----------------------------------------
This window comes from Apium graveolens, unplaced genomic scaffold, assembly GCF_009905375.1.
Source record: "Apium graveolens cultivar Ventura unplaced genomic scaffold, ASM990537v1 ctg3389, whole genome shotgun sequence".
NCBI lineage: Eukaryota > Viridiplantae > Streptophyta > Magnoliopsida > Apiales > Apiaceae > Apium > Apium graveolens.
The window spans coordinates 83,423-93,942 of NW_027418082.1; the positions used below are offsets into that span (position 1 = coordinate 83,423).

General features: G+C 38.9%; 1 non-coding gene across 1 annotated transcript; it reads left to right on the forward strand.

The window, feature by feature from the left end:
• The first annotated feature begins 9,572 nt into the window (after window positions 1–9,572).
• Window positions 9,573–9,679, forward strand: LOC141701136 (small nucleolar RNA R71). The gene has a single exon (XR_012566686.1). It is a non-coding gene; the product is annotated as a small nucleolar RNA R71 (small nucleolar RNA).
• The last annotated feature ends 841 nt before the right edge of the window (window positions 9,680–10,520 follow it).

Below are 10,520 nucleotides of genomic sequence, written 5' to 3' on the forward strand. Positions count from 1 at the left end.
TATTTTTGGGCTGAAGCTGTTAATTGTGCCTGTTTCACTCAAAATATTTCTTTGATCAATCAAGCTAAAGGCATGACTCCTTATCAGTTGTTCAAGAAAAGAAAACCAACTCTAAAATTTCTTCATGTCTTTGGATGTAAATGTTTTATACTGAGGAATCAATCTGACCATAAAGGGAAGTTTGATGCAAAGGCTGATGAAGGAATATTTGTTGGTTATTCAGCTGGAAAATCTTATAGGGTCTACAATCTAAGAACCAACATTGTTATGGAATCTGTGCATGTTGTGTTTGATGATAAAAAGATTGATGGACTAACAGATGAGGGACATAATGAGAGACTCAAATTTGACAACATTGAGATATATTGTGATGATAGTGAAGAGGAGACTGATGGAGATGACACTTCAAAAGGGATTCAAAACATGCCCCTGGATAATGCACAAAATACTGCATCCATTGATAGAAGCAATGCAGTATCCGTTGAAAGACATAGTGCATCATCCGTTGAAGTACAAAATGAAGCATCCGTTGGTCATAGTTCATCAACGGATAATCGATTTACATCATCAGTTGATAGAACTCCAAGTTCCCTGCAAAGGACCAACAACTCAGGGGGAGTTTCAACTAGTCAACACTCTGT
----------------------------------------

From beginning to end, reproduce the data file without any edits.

This window comes from Apium graveolens, unplaced genomic scaffold, assembly GCF_009905375.1.
Source record: "Apium graveolens cultivar Ventura unplaced genomic scaffold, ASM990537v1 ctg3389, whole genome shotgun sequence".
NCBI lineage: Eukaryota > Viridiplantae > Streptophyta > Magnoliopsida > Apiales > Apiaceae > Apium > Apium graveolens.
The window spans coordinates 83,423-93,942 of NW_027418082.1; the positions used below are offsets into that span (position 1 = coordinate 83,423).

General features: G+C 38.9%; 1 non-coding gene across 1 annotated transcript; it reads left to right on the forward strand.

The window, feature by feature from the left end:
• The first annotated feature begins 9,572 nt into the window (after window positions 1–9,572).
• Window positions 9,573–9,679, forward strand: LOC141701136 (small nucleolar RNA R71). The gene has a single exon (XR_012566686.1). It is a non-coding gene; the product is annotated as a small nucleolar RNA R71 (small nucleolar RNA).
• The last annotated feature ends 841 nt before the right edge of the window (window positions 9,680–10,520 follow it).

Below are 10,520 nucleotides of genomic sequence, written 5' to 3' on the forward strand. Positions count from 1 at the left end.
TATTTTTGGGCTGAAGCTGTTAATTGTGCCTGTTTCACTCAAAATATTTCTTTGATCAATCAAGCTAAAGGCATGACTCCTTATCAGTTGTTCAAGAAAAGAAAACCAACTCTAAAATTTCTTCATGTCTTTGGATGTAAATGTTTTATACTGAGGAATCAATCTGACCATAAAGGGAAGTTTGATGCAAAGGCTGATGAAGGAATATTTGTTGGTTATTCAGCTGGAAAATCTTATAGGGTCTACAATCTAAGAACCAACATTGTTATGGAATCTGTGCATGTTGTGTTTGATGATAAAAAGATTGATGGACTAACAGATGAGGGACATAATGAGAGACTCAAATTTGACAACATTGAGATATATTGTGATGATAGTGAAGAGGAGACTGATGGAGATGACACTTCAAAAGGGATTCAAAACATGCCCCTGGATAATGCACAAAATACTGCATCCATTGATAGAAGCAATGCAGTATCCGTTGAAAGACATAGTGCATCATCCGTTGAAGTACAAAATGAAGCATCCGTTGGTCATAGTTCATCAACGGATAATCGATTTACATCATCAGTTGATAGAACTCCAAGTTCCCTGCAAAGGACCAACAACTCAGGGGGAGTTTCAACTAGTCAACACTCTGT